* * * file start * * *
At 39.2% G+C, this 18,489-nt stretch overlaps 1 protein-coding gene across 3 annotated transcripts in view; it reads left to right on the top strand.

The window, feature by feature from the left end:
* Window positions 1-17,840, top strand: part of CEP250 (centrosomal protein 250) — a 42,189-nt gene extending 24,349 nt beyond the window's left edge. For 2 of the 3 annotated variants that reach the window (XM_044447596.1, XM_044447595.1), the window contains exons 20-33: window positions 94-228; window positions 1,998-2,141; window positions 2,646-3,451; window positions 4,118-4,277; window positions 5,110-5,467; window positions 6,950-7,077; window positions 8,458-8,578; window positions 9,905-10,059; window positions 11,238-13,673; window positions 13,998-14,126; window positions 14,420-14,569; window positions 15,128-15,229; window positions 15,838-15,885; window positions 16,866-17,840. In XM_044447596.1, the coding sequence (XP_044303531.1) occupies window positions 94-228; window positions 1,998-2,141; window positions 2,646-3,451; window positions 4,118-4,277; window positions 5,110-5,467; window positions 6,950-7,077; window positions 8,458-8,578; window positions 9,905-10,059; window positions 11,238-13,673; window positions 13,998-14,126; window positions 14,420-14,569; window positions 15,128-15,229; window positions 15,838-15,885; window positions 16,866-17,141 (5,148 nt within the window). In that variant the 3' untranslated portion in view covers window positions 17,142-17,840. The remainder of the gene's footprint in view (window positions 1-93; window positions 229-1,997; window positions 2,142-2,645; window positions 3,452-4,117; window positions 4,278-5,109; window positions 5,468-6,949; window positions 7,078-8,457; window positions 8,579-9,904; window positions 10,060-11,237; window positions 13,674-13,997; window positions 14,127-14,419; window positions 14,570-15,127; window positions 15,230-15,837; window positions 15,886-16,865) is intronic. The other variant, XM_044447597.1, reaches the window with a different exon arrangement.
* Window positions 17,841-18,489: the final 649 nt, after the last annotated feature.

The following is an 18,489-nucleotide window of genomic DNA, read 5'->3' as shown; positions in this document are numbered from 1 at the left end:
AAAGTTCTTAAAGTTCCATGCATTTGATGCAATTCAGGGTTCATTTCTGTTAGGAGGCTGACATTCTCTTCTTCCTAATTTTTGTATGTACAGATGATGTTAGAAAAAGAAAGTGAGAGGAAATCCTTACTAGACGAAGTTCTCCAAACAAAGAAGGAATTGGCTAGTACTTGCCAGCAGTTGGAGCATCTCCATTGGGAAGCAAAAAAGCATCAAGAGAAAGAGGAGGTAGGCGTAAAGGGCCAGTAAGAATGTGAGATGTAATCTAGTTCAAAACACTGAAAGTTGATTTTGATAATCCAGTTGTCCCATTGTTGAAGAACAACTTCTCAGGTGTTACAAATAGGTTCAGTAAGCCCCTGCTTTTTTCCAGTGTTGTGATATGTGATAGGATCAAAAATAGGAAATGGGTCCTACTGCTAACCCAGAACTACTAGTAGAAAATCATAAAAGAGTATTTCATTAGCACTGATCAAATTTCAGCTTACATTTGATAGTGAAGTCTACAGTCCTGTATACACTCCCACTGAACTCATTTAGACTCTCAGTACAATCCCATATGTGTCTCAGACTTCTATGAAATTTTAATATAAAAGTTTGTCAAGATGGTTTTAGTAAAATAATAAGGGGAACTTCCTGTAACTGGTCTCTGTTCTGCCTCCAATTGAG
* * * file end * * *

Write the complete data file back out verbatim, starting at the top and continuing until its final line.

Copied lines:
At 39.2% G+C, this 18,489-nt stretch overlaps 1 protein-coding gene across 3 annotated transcripts in view; it reads left to right on the top strand.

The window, feature by feature from the left end:
* Window positions 1-17,840, top strand: part of CEP250 (centrosomal protein 250) — a 42,189-nt gene extending 24,349 nt beyond the window's left edge. For 2 of the 3 annotated variants that reach the window (XM_044447596.1, XM_044447595.1), the window contains exons 20-33: window positions 94-228; window positions 1,998-2,141; window positions 2,646-3,451; window positions 4,118-4,277; window positions 5,110-5,467; window positions 6,950-7,077; window positions 8,458-8,578; window positions 9,905-10,059; window positions 11,238-13,673; window positions 13,998-14,126; window positions 14,420-14,569; window positions 15,128-15,229; window positions 15,838-15,885; window positions 16,866-17,840. In XM_044447596.1, the coding sequence (XP_044303531.1) occupies window positions 94-228; window positions 1,998-2,141; window positions 2,646-3,451; window positions 4,118-4,277; window positions 5,110-5,467; window positions 6,950-7,077; window positions 8,458-8,578; window positions 9,905-10,059; window positions 11,238-13,673; window positions 13,998-14,126; window positions 14,420-14,569; window positions 15,128-15,229; window positions 15,838-15,885; window positions 16,866-17,141 (5,148 nt within the window). In that variant the 3' untranslated portion in view covers window positions 17,142-17,840. The remainder of the gene's footprint in view (window positions 1-93; window positions 229-1,997; window positions 2,142-2,645; window positions 3,452-4,117; window positions 4,278-5,109; window positions 5,468-6,949; window positions 7,078-8,457; window positions 8,579-9,904; window positions 10,060-11,237; window positions 13,674-13,997; window positions 14,127-14,419; window positions 14,570-15,127; window positions 15,230-15,837; window positions 15,886-16,865) is intronic. The other variant, XM_044447597.1, reaches the window with a different exon arrangement.
* Window positions 17,841-18,489: the final 649 nt, after the last annotated feature.

The following is an 18,489-nucleotide window of genomic DNA, read 5'->3' as shown; positions in this document are numbered from 1 at the left end:
AAAGTTCTTAAAGTTCCATGCATTTGATGCAATTCAGGGTTCATTTCTGTTAGGAGGCTGACATTCTCTTCTTCCTAATTTTTGTATGTACAGATGATGTTAGAAAAAGAAAGTGAGAGGAAATCCTTACTAGACGAAGTTCTCCAAACAAAGAAGGAATTGGCTAGTACTTGCCAGCAGTTGGAGCATCTCCATTGGGAAGCAAAAAAGCATCAAGAGAAAGAGGAGGTAGGCGTAAAGGGCCAGTAAGAATGTGAGATGTAATCTAGTTCAAAACACTGAAAGTTGATTTTGATAATCCAGTTGTCCCATTGTTGAAGAACAACTTCTCAGGTGTTACAAATAGGTTCAGTAAGCCCCTGCTTTTTTCCAGTGTTGTGATATGTGATAGGATCAAAAATAGGAAATGGGTCCTACTGCTAACCCAGAACTACTAGTAGAAAATCATAAAAGAGTATTTCATTAGCACTGATCAAATTTCAGCTTACATTTGATAGTGAAGTCTACAGTCCTGTATACACTCCCACTGAACTCATTTAGACTCTCAGTACAATCCCATATGTGTCTCAGACTTCTATGAAATTTTAATATAAAAGTTTGTCAAGATGGTTTTAGTAAAATAATAAGGGGAACTTCCTGTAACTGGTCTCTGTTCTGCCTCCAATTGAG